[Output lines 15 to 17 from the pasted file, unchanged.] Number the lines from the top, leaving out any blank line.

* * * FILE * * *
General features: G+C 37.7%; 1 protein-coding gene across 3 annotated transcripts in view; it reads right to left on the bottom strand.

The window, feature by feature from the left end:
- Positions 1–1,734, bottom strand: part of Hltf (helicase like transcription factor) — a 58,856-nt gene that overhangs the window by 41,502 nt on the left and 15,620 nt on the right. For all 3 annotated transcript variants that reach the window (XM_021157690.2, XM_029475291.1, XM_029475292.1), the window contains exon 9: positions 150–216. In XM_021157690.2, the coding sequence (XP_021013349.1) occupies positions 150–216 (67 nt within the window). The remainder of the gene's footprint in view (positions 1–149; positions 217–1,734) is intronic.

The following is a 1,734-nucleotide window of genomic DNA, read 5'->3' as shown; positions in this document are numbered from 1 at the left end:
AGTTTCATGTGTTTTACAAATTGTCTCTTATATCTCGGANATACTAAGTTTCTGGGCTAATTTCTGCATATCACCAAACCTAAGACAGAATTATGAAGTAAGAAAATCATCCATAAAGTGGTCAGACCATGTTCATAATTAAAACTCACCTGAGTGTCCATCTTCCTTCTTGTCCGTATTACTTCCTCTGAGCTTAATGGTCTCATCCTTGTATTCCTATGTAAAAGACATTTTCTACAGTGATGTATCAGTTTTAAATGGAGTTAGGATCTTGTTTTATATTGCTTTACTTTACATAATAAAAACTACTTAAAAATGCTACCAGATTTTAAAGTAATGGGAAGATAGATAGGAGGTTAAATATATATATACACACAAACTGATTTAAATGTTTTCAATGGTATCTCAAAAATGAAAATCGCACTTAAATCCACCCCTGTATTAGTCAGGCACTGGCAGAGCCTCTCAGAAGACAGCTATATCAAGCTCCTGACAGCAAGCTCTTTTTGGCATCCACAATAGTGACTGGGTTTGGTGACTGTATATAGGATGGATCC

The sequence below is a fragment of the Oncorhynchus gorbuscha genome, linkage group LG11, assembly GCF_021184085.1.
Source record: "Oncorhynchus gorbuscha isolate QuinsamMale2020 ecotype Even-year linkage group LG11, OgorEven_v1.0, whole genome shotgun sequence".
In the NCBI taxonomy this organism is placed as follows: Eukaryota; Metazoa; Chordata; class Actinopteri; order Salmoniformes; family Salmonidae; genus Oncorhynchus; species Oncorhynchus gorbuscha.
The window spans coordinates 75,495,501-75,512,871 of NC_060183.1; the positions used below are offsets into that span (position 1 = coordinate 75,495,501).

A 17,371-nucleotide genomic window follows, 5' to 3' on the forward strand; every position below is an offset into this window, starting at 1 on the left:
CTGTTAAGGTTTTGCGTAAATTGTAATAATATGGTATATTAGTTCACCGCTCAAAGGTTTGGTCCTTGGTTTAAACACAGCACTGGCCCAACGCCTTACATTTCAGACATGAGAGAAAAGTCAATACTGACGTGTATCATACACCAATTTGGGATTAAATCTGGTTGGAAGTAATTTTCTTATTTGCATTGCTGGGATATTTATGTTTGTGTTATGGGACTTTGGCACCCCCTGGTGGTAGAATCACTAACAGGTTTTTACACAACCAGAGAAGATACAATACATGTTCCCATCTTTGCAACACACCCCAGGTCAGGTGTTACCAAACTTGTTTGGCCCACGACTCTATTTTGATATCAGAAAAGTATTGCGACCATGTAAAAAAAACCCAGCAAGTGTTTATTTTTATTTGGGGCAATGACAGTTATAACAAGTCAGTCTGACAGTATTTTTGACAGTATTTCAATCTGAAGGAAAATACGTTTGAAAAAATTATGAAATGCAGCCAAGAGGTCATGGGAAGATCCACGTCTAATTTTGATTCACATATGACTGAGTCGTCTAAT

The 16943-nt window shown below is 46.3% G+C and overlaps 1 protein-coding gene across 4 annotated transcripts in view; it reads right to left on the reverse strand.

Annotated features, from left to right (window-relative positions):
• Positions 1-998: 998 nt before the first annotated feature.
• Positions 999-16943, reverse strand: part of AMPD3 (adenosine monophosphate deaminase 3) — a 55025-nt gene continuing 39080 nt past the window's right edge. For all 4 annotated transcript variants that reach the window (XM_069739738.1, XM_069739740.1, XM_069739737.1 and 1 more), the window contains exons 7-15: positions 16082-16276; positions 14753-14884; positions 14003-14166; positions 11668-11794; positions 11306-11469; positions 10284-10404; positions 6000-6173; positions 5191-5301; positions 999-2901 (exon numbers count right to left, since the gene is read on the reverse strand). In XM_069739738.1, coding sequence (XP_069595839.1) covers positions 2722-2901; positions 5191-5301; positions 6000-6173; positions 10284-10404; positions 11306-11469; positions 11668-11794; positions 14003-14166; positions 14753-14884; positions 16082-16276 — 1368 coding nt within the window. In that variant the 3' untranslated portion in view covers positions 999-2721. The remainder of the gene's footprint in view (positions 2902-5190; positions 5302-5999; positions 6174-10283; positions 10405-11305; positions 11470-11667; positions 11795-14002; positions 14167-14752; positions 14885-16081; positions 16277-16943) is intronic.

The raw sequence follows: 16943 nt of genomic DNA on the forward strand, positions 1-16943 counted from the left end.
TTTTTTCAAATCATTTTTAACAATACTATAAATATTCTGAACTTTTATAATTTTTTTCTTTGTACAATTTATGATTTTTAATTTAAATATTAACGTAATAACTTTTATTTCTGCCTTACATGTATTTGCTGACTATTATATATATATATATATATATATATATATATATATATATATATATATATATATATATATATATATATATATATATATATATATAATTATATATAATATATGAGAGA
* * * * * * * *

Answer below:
• Positions 999-16943, reverse strand: part of AMPD3 (adenosine monophosphate deaminase 3) — a 55025-nt gene continuing 39080 nt past the window's right edge. For all 4 annotated transcript variants that reach the window (XM_069739738.1, XM_069739740.1, XM_069739737.1 and 1 more), the window contains exons 7-15: positions 16082-16276; positions 14753-14884; positions 14003-14166; positions 11668-11794; positions 11306-11469; positions 10284-10404; positions 6000-6173; positions 5191-5301; positions 999-2901 (exon numbers count right to left, since the gene is read on the reverse strand). In XM_069739738.1, coding sequence (XP_069595839.1) covers positions 2722-2901; positions 5191-5301; positions 6000-6173; positions 10284-10404; positions 11306-11469; positions 11668-11794; positions 14003-14166; positions 14753-14884; positions 16082-16276 — 1368 coding nt within the window. In that variant the 3' untranslated portion in view covers positions 999-2721. The remainder of the gene's footprint in view (positions 2902-5190; positions 5302-5999; positions 6174-10283; positions 10405-11305; positions 11470-11667; positions 11795-14002; positions 14167-14752; positions 14885-16081; positions 16277-16943) is intronic.

The raw sequence follows: 16943 nt of genomic DNA on the forward strand, positions 1-16943 counted from the left end.
TTTTTTCAAATCATTTTTAACAATACTATAAATATTCTGAACTTTTATAATTTTTTTCTTTGTACAATTTATGATTTTTAATTTAAATATTAACGTAATAACTTTTATTTCTGCCTTACATGTATTTGCTGACTATTATATATATATATATATATATATATATATATATATATATATATATATATATATATATATATATATATATATATATATATATATAATTATATATAATATATGAGAGA